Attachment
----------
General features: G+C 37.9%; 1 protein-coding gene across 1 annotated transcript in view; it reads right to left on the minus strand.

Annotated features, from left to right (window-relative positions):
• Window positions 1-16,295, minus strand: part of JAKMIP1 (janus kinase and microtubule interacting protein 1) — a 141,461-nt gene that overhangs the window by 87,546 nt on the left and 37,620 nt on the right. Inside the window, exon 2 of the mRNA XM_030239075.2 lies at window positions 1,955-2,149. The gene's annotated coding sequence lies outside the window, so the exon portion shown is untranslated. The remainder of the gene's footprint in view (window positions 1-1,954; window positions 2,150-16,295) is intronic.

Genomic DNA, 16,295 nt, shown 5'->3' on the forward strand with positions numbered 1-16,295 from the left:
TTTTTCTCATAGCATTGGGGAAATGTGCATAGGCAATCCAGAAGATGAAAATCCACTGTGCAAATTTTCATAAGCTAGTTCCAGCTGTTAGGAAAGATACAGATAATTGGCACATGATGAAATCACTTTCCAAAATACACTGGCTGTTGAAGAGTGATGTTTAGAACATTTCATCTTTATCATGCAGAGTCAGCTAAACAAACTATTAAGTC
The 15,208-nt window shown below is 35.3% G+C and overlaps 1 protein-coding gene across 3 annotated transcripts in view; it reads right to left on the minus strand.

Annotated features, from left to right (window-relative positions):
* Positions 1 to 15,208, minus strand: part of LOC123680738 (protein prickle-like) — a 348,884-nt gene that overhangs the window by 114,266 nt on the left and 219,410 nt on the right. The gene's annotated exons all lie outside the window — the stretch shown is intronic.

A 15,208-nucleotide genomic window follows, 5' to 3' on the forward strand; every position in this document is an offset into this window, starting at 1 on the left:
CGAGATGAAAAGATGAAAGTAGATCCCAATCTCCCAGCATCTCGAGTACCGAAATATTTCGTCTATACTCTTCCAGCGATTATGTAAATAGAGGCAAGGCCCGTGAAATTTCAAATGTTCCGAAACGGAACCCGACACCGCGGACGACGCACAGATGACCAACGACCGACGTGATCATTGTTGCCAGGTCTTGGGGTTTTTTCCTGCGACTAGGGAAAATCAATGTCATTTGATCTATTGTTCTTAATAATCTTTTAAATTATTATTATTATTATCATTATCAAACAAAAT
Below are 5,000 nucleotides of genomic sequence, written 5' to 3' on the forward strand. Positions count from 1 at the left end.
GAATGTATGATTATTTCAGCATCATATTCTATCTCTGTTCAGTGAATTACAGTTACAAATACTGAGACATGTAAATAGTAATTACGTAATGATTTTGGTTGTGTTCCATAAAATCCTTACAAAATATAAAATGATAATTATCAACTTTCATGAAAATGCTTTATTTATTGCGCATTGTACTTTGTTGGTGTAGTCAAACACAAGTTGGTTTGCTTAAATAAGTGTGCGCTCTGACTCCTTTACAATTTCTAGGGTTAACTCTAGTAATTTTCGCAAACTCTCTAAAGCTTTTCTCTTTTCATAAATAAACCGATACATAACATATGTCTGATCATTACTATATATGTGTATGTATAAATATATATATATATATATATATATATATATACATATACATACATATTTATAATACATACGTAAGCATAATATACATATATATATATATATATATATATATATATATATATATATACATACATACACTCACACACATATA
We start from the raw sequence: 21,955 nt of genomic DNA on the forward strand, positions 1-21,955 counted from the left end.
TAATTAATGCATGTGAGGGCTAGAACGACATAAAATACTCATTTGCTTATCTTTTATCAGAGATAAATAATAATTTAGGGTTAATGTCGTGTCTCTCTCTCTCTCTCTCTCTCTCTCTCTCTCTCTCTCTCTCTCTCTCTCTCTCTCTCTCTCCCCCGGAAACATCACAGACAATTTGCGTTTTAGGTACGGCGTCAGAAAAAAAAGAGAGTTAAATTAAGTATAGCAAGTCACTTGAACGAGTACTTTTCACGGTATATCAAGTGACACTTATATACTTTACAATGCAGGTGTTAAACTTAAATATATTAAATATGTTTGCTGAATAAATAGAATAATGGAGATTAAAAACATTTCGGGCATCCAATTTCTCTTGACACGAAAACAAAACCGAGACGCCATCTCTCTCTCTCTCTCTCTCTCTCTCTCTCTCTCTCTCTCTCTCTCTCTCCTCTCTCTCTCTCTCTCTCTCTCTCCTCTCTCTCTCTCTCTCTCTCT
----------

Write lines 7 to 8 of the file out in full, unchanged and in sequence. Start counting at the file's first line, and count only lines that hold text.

Annotated features, from left to right (window-relative positions):
* Positions 1 to 15,208, minus strand: part of LOC123680738 (protein prickle-like) — a 348,884-nt gene that overhangs the window by 114,266 nt on the left and 219,410 nt on the right. The gene's annotated exons all lie outside the window — the stretch shown is intronic.